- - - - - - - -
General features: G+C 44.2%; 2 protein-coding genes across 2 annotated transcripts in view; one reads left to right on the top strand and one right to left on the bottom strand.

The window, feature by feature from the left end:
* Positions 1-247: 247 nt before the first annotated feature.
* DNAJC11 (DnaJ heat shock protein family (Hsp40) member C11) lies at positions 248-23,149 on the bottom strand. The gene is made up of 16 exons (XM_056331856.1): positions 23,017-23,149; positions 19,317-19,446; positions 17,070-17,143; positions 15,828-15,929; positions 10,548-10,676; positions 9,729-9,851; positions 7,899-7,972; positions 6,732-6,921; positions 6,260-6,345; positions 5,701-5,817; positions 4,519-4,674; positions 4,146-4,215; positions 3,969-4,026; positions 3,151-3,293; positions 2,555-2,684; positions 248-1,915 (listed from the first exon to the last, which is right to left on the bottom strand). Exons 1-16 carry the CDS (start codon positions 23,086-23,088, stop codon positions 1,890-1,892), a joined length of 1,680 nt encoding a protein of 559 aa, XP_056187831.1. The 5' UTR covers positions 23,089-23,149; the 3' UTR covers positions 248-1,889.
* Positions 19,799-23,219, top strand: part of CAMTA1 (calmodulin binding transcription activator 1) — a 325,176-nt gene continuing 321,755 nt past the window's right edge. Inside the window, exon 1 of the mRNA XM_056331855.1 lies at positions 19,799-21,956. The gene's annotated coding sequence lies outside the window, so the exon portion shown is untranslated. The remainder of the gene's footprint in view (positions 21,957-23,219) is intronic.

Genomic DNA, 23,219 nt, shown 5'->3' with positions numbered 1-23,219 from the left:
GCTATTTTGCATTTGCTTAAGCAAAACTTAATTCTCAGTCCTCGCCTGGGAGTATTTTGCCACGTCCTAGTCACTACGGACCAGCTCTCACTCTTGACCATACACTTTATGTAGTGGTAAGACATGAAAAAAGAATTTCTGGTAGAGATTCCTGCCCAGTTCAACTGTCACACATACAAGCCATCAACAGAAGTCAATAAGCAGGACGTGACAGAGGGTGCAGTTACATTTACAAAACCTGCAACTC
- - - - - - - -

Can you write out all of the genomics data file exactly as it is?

General features: G+C 44.2%; 2 protein-coding genes across 2 annotated transcripts in view; one reads left to right on the top strand and one right to left on the bottom strand.

The window, feature by feature from the left end:
* Positions 1-247: 247 nt before the first annotated feature.
* DNAJC11 (DnaJ heat shock protein family (Hsp40) member C11) lies at positions 248-23,149 on the bottom strand. The gene is made up of 16 exons (XM_056331856.1): positions 23,017-23,149; positions 19,317-19,446; positions 17,070-17,143; positions 15,828-15,929; positions 10,548-10,676; positions 9,729-9,851; positions 7,899-7,972; positions 6,732-6,921; positions 6,260-6,345; positions 5,701-5,817; positions 4,519-4,674; positions 4,146-4,215; positions 3,969-4,026; positions 3,151-3,293; positions 2,555-2,684; positions 248-1,915 (listed from the first exon to the last, which is right to left on the bottom strand). Exons 1-16 carry the CDS (start codon positions 23,086-23,088, stop codon positions 1,890-1,892), a joined length of 1,680 nt encoding a protein of 559 aa, XP_056187831.1. The 5' UTR covers positions 23,089-23,149; the 3' UTR covers positions 248-1,889.
* Positions 19,799-23,219, top strand: part of CAMTA1 (calmodulin binding transcription activator 1) — a 325,176-nt gene continuing 321,755 nt past the window's right edge. Inside the window, exon 1 of the mRNA XM_056331855.1 lies at positions 19,799-21,956. The gene's annotated coding sequence lies outside the window, so the exon portion shown is untranslated. The remainder of the gene's footprint in view (positions 21,957-23,219) is intronic.

Genomic DNA, 23,219 nt, shown 5'->3' with positions numbered 1-23,219 from the left:
GCTATTTTGCATTTGCTTAAGCAAAACTTAATTCTCAGTCCTCGCCTGGGAGTATTTTGCCACGTCCTAGTCACTACGGACCAGCTCTCACTCTTGACCATACACTTTATGTAGTGGTAAGACATGAAAAAAGAATTTCTGGTAGAGATTCCTGCCCAGTTCAACTGTCACACATACAAGCCATCAACAGAAGTCAATAAGCAGGACGTGACAGAGGGTGCAGTTACATTTACAAAACCTGCAACTC